To pass over rapidly; to skim the surface of (verb)
To hasten over; to cause to pass away lightly, or in mirth and joy (verb)
To move up a rope, so as to haul to more advantage; especially to draw apart the blocks of a tackle. (verb)
To shift the position of dead-eyes when the shrouds are become too long. (verb)
To cause to slip down the barrel of a capstan or windlass, as a rope or chain. (verb)
To take the cream from; to skim. (verb)
Swift in motion; moving with velocity; light and quick in going from place to place; nimble; fast. (adjective)
Light; superficially thin; not penetrating deep, as soil. (adjective)
A group of vessels or vehicles. (noun)
A number of vessels in company, especially war vessels; also, the collective naval force of a country, etc. (noun)
Any command of vessels exceeding a squadron in size, or a rear-admiral's command, composed of five sail-of-the-line, with any number of smaller vessels. (noun)
A flood; a creek or inlet, a bay or estuary, a river subject to the tide. (noun)
A location, as on a navigable river, where barges are secured. (noun)
Examples of word Fleet
If well executed _it would cause the evacuation of all these formidable fortifications_ upon which the rebels ground their hopes for success; and in the event of our fleet attacking Mobile, the presence of our troops in the northern part of Alabama _would be material aid to the fleet_.
The great herring fleet outside the harbor was as motionless as "a painted _fleet_ upon a painted ocean" -- the men were sleeping or smoking upon the piers -- not a foot fell upon the flagged streets, and the only murmur of sound was round the public fountains, where a few women were perched on the bowl's edge, knitting and gossiping.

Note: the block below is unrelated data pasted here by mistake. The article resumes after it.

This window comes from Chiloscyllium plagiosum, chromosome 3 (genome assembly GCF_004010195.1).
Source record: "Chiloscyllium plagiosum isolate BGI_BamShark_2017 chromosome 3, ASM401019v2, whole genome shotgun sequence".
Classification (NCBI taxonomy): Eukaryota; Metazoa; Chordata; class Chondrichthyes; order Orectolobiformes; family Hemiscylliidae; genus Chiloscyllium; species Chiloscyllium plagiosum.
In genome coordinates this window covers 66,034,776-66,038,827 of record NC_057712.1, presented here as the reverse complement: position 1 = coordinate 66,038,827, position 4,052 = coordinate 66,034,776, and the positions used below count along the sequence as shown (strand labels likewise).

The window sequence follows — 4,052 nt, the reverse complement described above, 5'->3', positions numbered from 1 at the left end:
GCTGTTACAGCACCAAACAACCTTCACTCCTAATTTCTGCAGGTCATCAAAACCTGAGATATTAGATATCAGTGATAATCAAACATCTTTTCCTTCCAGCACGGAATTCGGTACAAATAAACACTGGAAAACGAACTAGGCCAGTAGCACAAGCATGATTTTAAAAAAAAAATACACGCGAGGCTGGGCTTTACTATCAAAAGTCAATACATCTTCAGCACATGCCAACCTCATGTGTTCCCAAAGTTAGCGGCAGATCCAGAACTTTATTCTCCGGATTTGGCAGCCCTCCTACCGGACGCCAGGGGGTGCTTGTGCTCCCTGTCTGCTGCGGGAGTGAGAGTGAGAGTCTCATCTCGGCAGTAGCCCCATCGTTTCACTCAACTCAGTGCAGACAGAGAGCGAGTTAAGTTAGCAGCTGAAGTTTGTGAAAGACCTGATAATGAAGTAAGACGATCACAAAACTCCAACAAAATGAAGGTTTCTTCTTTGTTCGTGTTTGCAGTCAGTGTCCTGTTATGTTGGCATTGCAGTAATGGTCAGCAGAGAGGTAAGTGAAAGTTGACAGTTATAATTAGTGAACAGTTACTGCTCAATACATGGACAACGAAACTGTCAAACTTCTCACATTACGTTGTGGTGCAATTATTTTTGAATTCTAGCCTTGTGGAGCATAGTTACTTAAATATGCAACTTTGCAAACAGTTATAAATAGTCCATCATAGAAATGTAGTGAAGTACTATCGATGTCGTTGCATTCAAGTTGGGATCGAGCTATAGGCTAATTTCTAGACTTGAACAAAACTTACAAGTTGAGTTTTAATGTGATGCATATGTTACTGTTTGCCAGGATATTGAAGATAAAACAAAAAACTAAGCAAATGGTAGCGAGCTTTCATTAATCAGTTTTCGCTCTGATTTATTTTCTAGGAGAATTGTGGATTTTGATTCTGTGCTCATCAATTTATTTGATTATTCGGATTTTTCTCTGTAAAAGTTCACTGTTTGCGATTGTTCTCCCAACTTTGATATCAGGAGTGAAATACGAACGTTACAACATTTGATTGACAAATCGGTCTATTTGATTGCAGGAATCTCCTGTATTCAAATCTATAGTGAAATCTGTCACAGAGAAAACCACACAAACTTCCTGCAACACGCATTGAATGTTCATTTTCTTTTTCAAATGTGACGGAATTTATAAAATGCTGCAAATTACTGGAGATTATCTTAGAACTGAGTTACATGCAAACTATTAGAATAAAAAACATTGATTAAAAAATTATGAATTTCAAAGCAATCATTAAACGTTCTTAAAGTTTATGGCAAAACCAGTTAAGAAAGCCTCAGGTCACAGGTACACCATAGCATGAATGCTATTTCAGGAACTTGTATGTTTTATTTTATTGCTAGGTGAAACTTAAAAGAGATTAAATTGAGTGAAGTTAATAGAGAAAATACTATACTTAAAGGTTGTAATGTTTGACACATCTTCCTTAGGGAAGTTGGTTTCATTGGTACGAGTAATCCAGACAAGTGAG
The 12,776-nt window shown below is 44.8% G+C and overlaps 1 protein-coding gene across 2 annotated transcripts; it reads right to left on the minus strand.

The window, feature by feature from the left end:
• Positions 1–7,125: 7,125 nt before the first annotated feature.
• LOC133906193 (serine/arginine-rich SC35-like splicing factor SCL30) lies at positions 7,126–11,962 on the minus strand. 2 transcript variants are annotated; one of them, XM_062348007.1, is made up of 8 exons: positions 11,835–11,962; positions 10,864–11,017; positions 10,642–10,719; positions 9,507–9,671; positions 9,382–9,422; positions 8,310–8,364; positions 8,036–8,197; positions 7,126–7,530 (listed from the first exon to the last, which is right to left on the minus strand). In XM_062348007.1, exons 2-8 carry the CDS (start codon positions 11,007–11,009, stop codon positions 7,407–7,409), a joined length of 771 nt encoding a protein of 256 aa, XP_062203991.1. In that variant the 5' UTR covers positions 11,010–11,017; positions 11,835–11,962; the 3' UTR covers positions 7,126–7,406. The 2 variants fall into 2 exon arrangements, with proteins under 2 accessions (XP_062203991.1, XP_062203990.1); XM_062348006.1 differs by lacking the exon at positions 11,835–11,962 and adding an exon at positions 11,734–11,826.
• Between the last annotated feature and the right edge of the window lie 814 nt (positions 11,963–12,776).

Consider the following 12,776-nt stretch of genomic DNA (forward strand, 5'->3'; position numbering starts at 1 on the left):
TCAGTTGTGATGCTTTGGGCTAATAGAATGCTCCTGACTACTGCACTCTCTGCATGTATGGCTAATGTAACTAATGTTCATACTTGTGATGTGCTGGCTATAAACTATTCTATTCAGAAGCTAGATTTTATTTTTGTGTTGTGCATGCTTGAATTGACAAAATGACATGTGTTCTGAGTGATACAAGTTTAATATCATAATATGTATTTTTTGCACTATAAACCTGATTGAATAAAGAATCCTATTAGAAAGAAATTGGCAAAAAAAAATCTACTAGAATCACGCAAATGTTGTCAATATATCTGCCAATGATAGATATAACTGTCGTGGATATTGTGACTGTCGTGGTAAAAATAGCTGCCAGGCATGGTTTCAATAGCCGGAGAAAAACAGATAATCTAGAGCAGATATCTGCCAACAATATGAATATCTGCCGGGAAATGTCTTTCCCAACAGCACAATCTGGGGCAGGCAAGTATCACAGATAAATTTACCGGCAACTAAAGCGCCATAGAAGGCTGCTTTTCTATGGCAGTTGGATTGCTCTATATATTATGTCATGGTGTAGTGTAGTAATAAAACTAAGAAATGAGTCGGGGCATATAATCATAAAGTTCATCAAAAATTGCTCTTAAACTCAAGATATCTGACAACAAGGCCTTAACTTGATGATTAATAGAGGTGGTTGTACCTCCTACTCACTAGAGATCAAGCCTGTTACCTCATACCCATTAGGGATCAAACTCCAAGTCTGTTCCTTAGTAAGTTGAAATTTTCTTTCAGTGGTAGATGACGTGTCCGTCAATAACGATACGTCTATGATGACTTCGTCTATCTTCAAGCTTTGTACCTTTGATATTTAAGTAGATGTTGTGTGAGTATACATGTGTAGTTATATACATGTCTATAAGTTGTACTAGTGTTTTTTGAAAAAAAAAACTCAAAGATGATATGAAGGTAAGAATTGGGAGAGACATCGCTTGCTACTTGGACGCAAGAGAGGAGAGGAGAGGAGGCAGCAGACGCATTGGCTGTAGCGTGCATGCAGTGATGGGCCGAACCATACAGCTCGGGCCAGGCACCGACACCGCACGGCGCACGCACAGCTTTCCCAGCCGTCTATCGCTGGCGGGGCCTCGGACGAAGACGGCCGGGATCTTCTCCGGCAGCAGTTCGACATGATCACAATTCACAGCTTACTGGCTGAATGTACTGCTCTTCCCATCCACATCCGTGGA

'To the castles about Deal, where _our_ fleet' (_our fleet_, the saucy son of a tailor!) 'lay and anchored; great was the shoot of guns from the castles, and ships, and our answers.'
In 1726 we find him captam of Ae Kdlau, of ieventjr guns, one of the fleet fent m thlit year, vnder iir Charles Wager, to the Bahic, atad appointed to command, with the rank of conunodofe, the third divifion of the fleet*
"To get at them was impossible before they anchored under such batteries as would have crippled our fleet; and, had such an event happened, _in the present state of the enemy's fleet_, Tuscany, Naples, Rome, Sicily, &c., would have fallen as fast as their ships could have sailed along the coast.